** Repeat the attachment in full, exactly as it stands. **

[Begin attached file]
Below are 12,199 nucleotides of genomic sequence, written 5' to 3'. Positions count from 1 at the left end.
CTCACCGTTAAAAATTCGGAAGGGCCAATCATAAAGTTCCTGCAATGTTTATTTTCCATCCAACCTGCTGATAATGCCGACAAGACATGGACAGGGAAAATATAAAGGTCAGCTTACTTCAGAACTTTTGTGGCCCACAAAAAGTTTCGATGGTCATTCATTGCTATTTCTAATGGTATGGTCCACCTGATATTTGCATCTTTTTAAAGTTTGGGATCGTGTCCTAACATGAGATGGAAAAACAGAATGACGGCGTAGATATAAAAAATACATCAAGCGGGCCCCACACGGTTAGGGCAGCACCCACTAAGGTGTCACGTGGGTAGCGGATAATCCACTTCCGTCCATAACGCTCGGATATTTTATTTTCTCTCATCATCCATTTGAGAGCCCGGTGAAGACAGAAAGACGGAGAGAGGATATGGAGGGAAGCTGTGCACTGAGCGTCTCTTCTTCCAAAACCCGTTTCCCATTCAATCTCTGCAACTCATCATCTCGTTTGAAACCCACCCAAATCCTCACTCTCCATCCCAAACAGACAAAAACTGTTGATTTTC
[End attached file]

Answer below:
Below are 12,199 nucleotides of genomic sequence, written 5' to 3'. Positions count from 1 at the left end.
CTCACCGTTAAAAATTCGGAAGGGCCAATCATAAAGTTCCTGCAATGTTTATTTTCCATCCAACCTGCTGATAATGCCGACAAGACATGGACAGGGAAAATATAAAGGTCAGCTTACTTCAGAACTTTTGTGGCCCACAAAAAGTTTCGATGGTCATTCATTGCTATTTCTAATGGTATGGTCCACCTGATATTTGCATCTTTTTAAAGTTTGGGATCGTGTCCTAACATGAGATGGAAAAACAGAATGACGGCGTAGATATAAAAAATACATCAAGCGGGCCCCACACGGTTAGGGCAGCACCCACTAAGGTGTCACGTGGGTAGCGGATAATCCACTTCCGTCCATAACGCTCGGATATTTTATTTTCTCTCATCATCCATTTGAGAGCCCGGTGAAGACAGAAAGACGGAGAGAGGATATGGAGGGAAGCTGTGCACTGAGCGTCTCTTCTTCCAAAACCCGTTTCCCATTCAATCTCTGCAACTCATCATCTCGTTTGAAACCCACCCAAATCCTCACTCTCCATCCCAAACAGACAAAAACTGTTGATTTTC